Not to be confused with Henry Danger.
Tropes appearing in his works:
- Author Appeal:
- Children and Christianity factor heavily into his writing about the Vivian girls. Darger was obsessed with children and was an extremely devout Catholic.
- Weather. Darger paid close attention to weather patterns and kept a painstaking weather log for ten years. His "Sweetie Pie" tornado character obviously springs from this interest.
- Author Avatar: Darger put himself into the stories of the Vivian girls as a main character.
- Author Phobia: The real reason, often ignored by more sensationalistic sources, for the scenes in his work that showed children being tortured. Darger adored children, and depicted the villains as committing these gruesome acts because hurting a child was the most evil thing he could possibly think of. Having spent much of his childhood in a horrific Bedlam House, he himself was no stranger to uncaring adults who abused children.
- Barbie Doll Anatomy: How the children in his works are drawn - most of the time.
- Bedlam House: He spent a good chunk of his adolescence in a facility for "feebleminded children" (he called it a "children's nuthouse") where children were raped, beaten and exploited into performing non-stop farm labor. Darger and some of his friends ran away several times. Although while this did serve as inspiration for "Realms of the Unreal", he at one point denied his suffering, saying his life at the asylum had been "like in a sort of heaven" (perhaps compared to his later life).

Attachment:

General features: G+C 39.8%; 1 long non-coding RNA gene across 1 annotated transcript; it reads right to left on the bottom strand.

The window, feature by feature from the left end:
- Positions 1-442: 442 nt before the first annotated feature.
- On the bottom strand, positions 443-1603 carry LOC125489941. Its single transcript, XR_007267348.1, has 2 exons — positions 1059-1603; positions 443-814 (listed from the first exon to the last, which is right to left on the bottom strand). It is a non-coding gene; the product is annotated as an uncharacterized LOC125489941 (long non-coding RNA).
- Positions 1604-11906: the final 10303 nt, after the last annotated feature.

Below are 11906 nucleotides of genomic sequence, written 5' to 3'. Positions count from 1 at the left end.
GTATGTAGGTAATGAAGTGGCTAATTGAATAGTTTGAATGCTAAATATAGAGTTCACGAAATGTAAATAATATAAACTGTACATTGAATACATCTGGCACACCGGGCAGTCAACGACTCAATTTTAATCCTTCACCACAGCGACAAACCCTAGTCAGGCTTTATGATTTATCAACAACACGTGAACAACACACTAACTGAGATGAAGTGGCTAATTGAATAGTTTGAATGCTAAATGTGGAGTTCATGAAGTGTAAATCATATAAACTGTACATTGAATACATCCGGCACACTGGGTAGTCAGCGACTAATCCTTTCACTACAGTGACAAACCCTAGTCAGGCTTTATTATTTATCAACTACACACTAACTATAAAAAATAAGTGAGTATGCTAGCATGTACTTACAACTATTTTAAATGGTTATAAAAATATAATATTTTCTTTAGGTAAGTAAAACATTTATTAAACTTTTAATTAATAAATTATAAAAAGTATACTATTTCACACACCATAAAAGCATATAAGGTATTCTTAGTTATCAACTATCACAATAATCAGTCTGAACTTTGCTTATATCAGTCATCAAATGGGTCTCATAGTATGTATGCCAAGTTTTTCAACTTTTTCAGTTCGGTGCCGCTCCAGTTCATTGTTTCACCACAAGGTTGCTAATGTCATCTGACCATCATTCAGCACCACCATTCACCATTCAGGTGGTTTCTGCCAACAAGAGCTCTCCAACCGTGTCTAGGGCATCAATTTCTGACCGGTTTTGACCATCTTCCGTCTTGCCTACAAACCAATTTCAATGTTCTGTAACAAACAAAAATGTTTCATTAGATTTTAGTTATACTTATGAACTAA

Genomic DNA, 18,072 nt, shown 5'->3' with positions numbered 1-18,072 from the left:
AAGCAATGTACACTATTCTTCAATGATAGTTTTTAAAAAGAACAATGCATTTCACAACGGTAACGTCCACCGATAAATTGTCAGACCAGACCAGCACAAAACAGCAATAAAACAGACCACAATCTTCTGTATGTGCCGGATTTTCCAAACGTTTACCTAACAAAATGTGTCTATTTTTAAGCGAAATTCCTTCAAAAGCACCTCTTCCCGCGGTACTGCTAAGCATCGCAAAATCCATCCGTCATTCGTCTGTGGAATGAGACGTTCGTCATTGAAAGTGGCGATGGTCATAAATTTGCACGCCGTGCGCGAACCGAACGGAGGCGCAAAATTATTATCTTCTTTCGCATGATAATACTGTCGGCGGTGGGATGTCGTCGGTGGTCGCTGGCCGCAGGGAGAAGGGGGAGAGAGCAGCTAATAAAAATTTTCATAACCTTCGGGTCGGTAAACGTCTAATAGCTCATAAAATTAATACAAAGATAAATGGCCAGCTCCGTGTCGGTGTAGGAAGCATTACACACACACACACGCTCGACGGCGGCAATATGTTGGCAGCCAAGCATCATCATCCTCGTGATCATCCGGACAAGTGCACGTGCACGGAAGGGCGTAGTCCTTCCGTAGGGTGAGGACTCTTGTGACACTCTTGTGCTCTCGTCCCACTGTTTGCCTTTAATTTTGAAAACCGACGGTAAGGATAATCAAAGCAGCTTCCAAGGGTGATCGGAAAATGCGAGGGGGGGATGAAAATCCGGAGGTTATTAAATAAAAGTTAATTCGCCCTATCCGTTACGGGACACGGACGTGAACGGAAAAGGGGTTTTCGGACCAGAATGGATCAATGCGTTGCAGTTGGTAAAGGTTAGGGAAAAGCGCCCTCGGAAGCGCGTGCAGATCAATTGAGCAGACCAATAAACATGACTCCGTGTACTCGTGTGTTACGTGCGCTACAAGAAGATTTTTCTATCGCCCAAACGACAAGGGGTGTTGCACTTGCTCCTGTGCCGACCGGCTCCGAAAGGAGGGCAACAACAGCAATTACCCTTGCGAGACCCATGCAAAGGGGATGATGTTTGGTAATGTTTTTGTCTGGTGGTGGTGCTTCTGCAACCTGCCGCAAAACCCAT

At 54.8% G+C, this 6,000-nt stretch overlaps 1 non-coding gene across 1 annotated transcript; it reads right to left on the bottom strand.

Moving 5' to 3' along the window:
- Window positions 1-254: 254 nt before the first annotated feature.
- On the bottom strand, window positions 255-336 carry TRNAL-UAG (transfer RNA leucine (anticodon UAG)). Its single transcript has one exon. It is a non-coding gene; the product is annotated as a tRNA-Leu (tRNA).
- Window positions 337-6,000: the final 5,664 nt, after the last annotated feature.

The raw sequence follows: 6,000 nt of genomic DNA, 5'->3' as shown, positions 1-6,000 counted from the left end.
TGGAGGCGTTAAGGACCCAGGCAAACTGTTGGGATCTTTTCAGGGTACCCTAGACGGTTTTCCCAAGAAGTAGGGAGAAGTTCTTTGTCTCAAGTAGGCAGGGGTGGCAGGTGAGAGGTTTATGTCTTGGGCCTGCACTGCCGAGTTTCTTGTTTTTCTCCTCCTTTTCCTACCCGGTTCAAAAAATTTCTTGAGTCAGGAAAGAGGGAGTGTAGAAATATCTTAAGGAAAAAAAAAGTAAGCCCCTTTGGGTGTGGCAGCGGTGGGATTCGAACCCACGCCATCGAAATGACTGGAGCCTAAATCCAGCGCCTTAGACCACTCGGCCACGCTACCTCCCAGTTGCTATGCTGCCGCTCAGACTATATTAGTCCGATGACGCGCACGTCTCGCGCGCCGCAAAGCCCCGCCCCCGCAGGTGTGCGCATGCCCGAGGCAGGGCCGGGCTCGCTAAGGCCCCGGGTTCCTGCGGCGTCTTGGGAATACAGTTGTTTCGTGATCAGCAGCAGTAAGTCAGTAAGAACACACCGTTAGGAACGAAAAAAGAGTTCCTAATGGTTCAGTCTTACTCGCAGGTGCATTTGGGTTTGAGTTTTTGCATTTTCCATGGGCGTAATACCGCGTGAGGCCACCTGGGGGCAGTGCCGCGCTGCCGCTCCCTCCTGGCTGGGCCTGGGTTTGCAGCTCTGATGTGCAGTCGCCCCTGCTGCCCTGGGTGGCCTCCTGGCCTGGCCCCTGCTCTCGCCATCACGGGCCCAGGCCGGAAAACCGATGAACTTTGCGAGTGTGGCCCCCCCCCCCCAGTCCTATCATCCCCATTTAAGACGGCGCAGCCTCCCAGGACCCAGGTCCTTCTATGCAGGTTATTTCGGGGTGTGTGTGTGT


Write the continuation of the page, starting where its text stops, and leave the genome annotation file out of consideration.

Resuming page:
- Creator Breakdown: One of Darger's most prized newspaper clippings that he used as a template for his drawings was a photograph of a murdered girl named Elsie Paroubek, taken from the Chicago Daily News. When he lost the photo, he built a shrine to Paroubek in his apartment — he had several shrines for missing and exploited children over the years — and petitioned God for the photo's safe return or a replacement. The story of the missing picture was worked right into the narrative, where Elsie was Annie Aronburg, a heroic leader in the child slave rebellion. When the photo didn't turn up, and when he was unable to find it in newspaper archives, Darger turned the war in In the Realms of the Unreal against the Christian child rebellion and ratcheted up the Gorn inflicted on his child protagonists. After he failed to adopt a child through a Catholic orphanage, Darger interpreted this as God punishing him for making the child characters miserable and later changed the narrative again. Realms ended up having two alternate endings, one where the Christian forces are triumphant and another where they are defeated.
- Dead Artists Are Better: Just barely averted. Shortly after he was moved into a nursing home, his landlords discovered the entirety of his massive library of work stacked up in his room. All of his neighbors visited him at the nursing home, and one of them complimented him on the incredible quality and breadth of his work. Darger was touched, but only replied "Too late now."
- Disproportionate Retribution: Children, particularly in his stories about the Vivian Girls, are often punished, enslaved, tortured and murdered For the Evulz by Glandelinian authorities. A Civil War expert, Darger may have based some of this on slave narratives and on Uncle Tom's Cabin, which he referenced directly many times.
- Doorstopper: All of his writing is more than 4,000 pages long, and the vast majority of it was written longhand.